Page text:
Regarding President Obama as the symbol that white people have done enough — I want to share an academic experience. I was taking a class and a University Professor said that if they hire too many black professors he was afraid the school would become a “Black University.” I lost my breath! I asked, “what would be wrong with that?” He said, “well, you know.” Unfortunately, I do know. I know that white folks (ethnic whites and regular whites) see Blackness as unnecessary.

      Would you look at the time…I haven’t watched the Help today. And ‘you people’ need to worry about climate change, order a VEGAN meal, then read an essay on the Affective Feminist Politics of Bedouin Pottery.

      1. Whatshername is a feminist? Anybody who doesn’t think birth and midwives are a valid topic of research pretty much fails entirely as a feminist, white or otherwise.

      2. Wow. For some reason I can’t reply to Sara Amis’ post but I want to ask her “SERIOUSLY?” Do you honestly think childbirth and midwifery are beneath the work of a serious feminist? You’re completely missing the mark of what it means to be female, especially pre-20th century.

      3. In fact, you’re showing the exact same lack of respect for women as whatshername does for black studies.

      4. Love this comment … and I am just tooo pleased someone “got around” to writing something about Obama! And let me write (jokingly of course) … that at least these Scholars received their 5 minutes of fame … negatively or otherwise …

      5. I’m not sure where you’re coming from here, as I don’t know NSR to be a feminist at all. To say that her racist tripe here about Black Studies somehow proves something about *all* white feminists is mostly leaving me confused. I support my fellow PhD students she ripped into.

      6. Elizabeth (Beth), Julia, et al. Hey, Girls:

        Do I mean all white women are complicit? Um, yes. Let’s take Trayvon Martin for example–no let’s take NSR’s mention of President Barack Obama. NSR gestures that Black people are not disenfranchised because Barack Obama is Black and he’s President. OK. The one stands in for the many. Flip the script. NSR is white and now herein she stands in for the many as well. Boo-ya.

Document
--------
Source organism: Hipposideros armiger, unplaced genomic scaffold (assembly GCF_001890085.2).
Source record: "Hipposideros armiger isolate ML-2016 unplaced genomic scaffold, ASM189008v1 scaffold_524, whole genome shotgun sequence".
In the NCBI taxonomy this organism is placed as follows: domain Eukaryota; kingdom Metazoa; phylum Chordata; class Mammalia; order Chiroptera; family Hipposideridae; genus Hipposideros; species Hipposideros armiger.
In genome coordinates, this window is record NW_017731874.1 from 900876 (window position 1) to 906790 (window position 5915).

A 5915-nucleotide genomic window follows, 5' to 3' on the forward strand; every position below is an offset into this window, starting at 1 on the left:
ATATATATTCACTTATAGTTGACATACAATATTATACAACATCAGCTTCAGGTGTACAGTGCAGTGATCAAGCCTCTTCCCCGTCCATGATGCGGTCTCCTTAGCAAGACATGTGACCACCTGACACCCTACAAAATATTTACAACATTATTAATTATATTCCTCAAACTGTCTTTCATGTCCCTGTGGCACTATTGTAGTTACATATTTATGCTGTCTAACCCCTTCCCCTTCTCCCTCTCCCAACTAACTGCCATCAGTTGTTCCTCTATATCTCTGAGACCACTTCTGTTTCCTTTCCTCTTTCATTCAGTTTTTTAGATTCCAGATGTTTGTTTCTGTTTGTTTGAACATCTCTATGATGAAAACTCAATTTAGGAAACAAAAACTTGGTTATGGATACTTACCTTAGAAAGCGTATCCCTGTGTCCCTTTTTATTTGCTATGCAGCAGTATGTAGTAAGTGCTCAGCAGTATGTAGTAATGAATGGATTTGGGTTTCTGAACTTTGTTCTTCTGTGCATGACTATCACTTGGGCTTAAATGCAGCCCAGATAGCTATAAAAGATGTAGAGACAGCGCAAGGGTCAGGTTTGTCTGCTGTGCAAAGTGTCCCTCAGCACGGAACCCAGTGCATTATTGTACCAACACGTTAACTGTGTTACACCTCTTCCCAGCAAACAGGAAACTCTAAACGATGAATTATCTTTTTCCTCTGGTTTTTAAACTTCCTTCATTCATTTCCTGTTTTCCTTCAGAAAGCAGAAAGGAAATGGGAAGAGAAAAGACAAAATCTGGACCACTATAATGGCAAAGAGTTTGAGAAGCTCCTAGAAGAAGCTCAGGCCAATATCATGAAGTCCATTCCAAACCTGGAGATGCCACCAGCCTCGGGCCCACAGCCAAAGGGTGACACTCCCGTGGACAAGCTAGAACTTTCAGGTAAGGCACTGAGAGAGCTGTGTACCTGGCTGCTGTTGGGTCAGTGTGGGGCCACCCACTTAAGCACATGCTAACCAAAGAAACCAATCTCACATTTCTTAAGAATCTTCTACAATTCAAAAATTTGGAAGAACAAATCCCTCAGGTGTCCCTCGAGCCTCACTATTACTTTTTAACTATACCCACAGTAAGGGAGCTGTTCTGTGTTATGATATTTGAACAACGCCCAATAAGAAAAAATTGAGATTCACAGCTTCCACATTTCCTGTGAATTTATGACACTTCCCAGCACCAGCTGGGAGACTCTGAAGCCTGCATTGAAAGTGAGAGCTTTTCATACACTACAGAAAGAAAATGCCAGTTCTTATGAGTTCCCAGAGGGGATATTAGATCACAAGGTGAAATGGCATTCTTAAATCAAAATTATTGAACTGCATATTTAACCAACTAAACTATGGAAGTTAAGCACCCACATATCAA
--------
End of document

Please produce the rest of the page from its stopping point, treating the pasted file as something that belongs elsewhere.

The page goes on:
I ain’t mad at ‘cha. Well…no, I’m not. I pity you. There is nothing in your past, present, or future that can help you translate the literal racist practices of your people into the implied and normative ideologies of the present unless you are at the center of the diatribe and you somehow reposition yourselves as the victim. What? (Imagine a white woman wearing a hoodie that says: I AM Trayvon Martin. No you not.)

        The attack has little to do with reproduction and natural childbirth as a dissertation topic. The killing of Treyvon Martin had nothing to do with his shirt. This has nothing to do with a dissertation topic. It has everything to do with some white woman feeling protected enough to slam a sista’ with a MacBook, an ABD and a fellowship.

        You know how this works out. At the end of the day–Miss Ann gon’ say you attacked her first. White women have always enjoyed the position of mediated white male power. She attacked from behind the shield of his safety.

        She attacked Black Studies and proposed that Black scholars as persons and representatives of “things” should be destroyed–erased–foreclosed. She didn’t offer an intervention. She wants us DEAD. (Swing low, sweet chariot.) What’s not clear, darlings? Ergo — She proposes that only white women are worthy of study and scholarship–and being a white woman speaking/writing — a white women still sits in the G-d space of all knowing and all powerful-ness. She is The one who decides life and death–DEATH TO BLACK STUDIES…OFF WITH THEIR HEADS. Need I say more? White Women as/is G-d? Sounds like Feminist dribble to me. “I found G-d in myself and She loved me fiercely.” Da, Da, Da, Da, Doop!

        Rewind. Unpack. What is being attacked here? Black Studies and Black scholars and Black scholarship. Agreed? Who is being attacked here? Specific Black scholars and by default all Black scholars working in “Black Studies.” Got it? What would she like to erase? She wants Black Studies departments closed and dissertation funding for anything about Black people chopped off–eviscerated. Oh, white Women–you’ve got to love ’em…

        Silence equals complicity. White women equals — privilege. Now, what don’t you understand?

      7. You are crazy girl!, a crazy delight! I cannot stop laughing, what a sweet relief from trying to write this feminist paper that is kicking my ass!

      8. How in God’s name is this one woman’s essay representative of white women as a group, much less white feminists? You are truly idiotic if you think it is. What does the category “white women” even mean? Are white Colombian women and Irish-Americans the same, poor white women and rich ones the same?? If this comment is as nuanced as your thinking gets, I truly hope you are not studying to get a Ph.D. Also, it is B.S. that your inane remarks have distracted from the blog post above, which was entirely on point.